Slim supports all four common RenderMan shader types.  Any shader that has been compiled into Pixar's .slo file format can be imported into Slim. The .slo file is said to be the appearance master while the imported representation of the shader is called an instance.  Once a shader has been converted to .slo format its interface becomes frozen: the number, names, and types of the shader parameters become fixed.  However, because the parameter values can be changed, shaders are much more powerful and flexible than texture maps.   Shader developers frequently modify and recompile shaders during the development process and Slim provides a reload feature in which a shader instance is synchronized with its master.   Because parameters can be renamed, retyped or entirely removed, reloading can result in dramatic changes to your shader instances.

  Surface Shader

Surface shaders are attached to all geometric primitives and are used to model the optical properties of materials from which the primitive was constructed. A surface shader computes the light reflected in a particular direction by summing over the incoming light and considering the properties of the surface.

  Displacement Shader

Displacement shaders change the position and/or normals of points on the surface and can be used to place bumps on surfaces.

  Light Shader

 A light source shader calculates the color of the light emitted from a point on the light source towards a point on the surface being illuminated. A light will typically have a color or spectrum, an intensity, a directional dependency and a fall-off with distance. 

Volume Shader

Volume shaders modulate the color of a light ray as it travels through a volume. Volumes are defined as the insides of solid objects. The atmosphere is the initial volume defined before any objects are created.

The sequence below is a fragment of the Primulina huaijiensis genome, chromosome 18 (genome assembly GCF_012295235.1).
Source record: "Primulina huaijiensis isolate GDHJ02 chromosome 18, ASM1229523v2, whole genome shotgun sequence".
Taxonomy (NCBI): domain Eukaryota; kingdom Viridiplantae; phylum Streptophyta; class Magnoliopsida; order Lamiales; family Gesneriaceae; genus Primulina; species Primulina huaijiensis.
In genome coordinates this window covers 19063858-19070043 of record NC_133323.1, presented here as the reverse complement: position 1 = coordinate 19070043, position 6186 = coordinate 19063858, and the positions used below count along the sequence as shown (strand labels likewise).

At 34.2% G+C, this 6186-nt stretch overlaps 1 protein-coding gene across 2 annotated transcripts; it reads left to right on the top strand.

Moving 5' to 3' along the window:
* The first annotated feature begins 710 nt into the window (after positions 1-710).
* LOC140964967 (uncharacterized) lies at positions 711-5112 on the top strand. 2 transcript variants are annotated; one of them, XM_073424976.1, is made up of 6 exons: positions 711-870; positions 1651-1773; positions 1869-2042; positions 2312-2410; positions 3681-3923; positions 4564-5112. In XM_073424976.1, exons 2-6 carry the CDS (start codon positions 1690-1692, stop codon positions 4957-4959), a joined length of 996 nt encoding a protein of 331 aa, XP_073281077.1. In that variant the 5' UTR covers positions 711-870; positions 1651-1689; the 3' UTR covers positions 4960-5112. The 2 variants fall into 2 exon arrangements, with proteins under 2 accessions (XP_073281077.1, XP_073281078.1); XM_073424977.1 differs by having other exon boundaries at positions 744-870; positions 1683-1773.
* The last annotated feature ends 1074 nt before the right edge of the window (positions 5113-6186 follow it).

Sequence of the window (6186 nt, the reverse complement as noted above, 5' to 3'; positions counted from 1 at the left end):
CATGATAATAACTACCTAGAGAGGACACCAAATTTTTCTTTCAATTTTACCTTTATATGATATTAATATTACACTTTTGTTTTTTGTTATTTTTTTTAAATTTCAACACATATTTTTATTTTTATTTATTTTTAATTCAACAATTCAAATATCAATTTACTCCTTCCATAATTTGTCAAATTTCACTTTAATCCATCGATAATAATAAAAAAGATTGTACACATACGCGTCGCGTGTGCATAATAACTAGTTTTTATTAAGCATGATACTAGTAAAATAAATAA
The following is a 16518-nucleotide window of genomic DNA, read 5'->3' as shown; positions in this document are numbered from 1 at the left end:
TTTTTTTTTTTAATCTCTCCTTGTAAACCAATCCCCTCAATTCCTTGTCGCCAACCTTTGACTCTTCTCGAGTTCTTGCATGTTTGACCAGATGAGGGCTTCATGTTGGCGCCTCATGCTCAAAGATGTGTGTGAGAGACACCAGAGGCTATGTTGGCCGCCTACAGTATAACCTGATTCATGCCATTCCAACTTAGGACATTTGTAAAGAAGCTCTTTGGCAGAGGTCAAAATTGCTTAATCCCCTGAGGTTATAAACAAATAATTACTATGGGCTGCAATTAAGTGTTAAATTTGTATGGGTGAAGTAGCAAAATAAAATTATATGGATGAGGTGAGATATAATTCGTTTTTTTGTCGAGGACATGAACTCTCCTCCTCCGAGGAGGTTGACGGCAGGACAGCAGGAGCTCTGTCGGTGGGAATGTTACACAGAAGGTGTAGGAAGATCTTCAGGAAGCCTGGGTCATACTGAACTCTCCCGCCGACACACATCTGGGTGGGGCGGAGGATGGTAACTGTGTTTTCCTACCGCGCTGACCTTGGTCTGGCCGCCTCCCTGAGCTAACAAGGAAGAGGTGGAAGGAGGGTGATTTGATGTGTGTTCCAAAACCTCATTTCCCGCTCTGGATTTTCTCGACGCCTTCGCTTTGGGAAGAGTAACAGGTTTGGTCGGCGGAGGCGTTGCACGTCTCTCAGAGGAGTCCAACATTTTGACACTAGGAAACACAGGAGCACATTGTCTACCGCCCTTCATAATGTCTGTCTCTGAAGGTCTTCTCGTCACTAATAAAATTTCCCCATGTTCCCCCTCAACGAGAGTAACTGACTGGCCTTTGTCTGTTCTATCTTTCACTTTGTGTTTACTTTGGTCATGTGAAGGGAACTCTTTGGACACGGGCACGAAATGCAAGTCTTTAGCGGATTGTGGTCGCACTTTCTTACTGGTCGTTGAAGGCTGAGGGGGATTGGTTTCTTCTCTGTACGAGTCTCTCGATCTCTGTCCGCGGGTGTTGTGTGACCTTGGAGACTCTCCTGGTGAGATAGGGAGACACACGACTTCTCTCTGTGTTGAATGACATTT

Functions: Slim Shading Networks

Functions are the building blocks that Slim assembles into "shading networks" which can then be flattened into RenderMan shaders. When any shader is built interactively, functions are assembled together to create a shading network. There are many types of functions serving many different purposes (or functions!).

A fine line exists between a Slim function and a RenderMan shader.  Any time you render a function, it must be converted to a RenderMan shader and compiled into a .slo file. This is done on the fly each time a fundamental change is made to your function network. An appearance is said to undergo a fundamental change when you perform one of:

  • create / delete / change a connection
  • change a parameter's value provider from Constant to Variable or Expression or vice versa

Slim supports functions whose types match the four common RenderMan shader types.  The distinction between a surface function and a surface shader is purely semantic.  The parameters of a shader are frozen in type and number and, most importantantly, can't be connected to other Slim functions.  Sometimes the very inflexibility of a shader is desireable and Slim provides the freeze command to convert a function network into an individual shader instance in your palette.